While no one wants to remember yet another username/password combo, Style Saint may just pass the cost-benefit analysis test. Anyone interested in fashion or photography, take note.
I think of Style Saint as a mix between Pinterest and Polyvore. You “tear” images from the Style Saint base—it looks just like Pinterest—and combine photos to create a virtual magazine called a “stylebook”. For example, I could tear photos to create a themed stylebook for items like high heels or animal print.
There's not much of a learning curve since the system is very straightforward, if not stark. You can create a very small stylebook or an extensive one, depending on how much effort you put into it.
Style Saint relies on a false-exclusivity, “invitation-only” ethos in a manner similar to Gilt or any other website that must first “accept” you. In Style Saint’s case, you're initially precluded from tearing sheets from the web. Upon joining, you can tear only what other “editors” (nearly everyone who joins the website) have already torn. You must create a stylebook and apply to join the editorial team, after which you can install the bookmarklet.
Style Saint appeals wholly to the instant gratification and jejune side of modern, fast-paced lifestyles. It’s part of human nature to want to create. Style Saint gives us an avenue for this, but asks nothing of us.
The results are immediate, but not memorable.
I can compare creating one of Style Saint’s stylebooks to a similar project that took me several weeks. I put together a stylebook in less than ten minutes. The site is easily navigable and many people have “torn” from my stylebook.
Recently, I bought a groupon for a website that Moleskine has collaborated with called Milk Books. Through the site you create a hybrid photo album-scrapbook in which you can upload photos from your computer and insert text. It's fairly minimalistic and free of the extras a caricatured scrapbook has, but there are many layouts to choose from in terms of how many photos you want on each page and how they are arranged.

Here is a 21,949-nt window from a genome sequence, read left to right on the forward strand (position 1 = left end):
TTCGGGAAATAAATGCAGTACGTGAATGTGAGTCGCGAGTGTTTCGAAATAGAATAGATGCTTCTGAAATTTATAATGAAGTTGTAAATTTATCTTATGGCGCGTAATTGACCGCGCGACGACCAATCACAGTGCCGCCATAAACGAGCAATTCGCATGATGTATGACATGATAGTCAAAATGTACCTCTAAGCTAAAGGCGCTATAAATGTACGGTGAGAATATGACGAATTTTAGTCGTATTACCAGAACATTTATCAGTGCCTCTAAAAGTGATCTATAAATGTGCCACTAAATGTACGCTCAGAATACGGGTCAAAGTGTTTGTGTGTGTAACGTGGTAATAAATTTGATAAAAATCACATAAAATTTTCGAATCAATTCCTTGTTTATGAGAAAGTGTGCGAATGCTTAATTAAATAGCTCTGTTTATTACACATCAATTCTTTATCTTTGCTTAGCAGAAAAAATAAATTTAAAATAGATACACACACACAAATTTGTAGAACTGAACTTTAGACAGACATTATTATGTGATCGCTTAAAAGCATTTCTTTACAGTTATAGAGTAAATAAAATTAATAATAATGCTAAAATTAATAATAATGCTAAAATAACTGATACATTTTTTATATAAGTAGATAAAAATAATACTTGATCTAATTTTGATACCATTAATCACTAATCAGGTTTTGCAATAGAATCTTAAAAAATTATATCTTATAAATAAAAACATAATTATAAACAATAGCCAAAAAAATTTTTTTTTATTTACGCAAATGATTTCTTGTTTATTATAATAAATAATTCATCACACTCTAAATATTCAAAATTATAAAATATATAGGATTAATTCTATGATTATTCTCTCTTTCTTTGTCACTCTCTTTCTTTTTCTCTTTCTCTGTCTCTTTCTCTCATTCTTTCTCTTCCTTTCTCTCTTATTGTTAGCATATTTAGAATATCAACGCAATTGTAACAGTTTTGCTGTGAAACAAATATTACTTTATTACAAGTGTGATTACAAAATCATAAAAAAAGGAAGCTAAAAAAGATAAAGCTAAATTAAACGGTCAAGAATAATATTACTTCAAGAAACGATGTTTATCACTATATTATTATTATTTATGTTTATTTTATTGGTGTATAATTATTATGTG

Since this book can either be "digitally printed” and shared online or physically printed and mailed to you (which I did), the process of creating carries great weight. I edited the photos before inserting them, I proofread my captions, I had to mentally construct the book and consider which pages came at the beginning and what the best aesthetic orientation for a photo was.
In other words, I thought deeply about what I was creating, and, consequently, the end result is something I am proud of.
As a true outlet for creativity, I am extremely skeptical of Style Saint. But as a fun, mindless endeavor, I am a fan. Nothing worth doing is easy. I would say Style Saint works well as a platform for inspiration, which is what it claims to be, but I cannot see it achieving anything truly great. The idea of “tearing” is similar to Pinterest’s “repin” or Tumblr’s “reblog”; nothing is original. This isn't a bad thing, just a statement of fact. You could argue that assembling the extant images in a new way constitutes originality, and I would agree with you. I consider the new product a collage; not, perhaps, the most revered art form. Style Saint inspires secondary creativity, which can be a catalyst for primary creativity, so I will not write off the site altogether.
My final critique of Style Saint concerns the conflation of good photography and “good” style. Some of the images do not have much to do with fashion—such as an image of a toned stomach and cut-offs with no head or other garments visible—yet they are torn and re-torn repeatedly.
Style Saint is not what I would consider a haven for fashion. It is more of a pablum forum that spits out a beautiful finished product.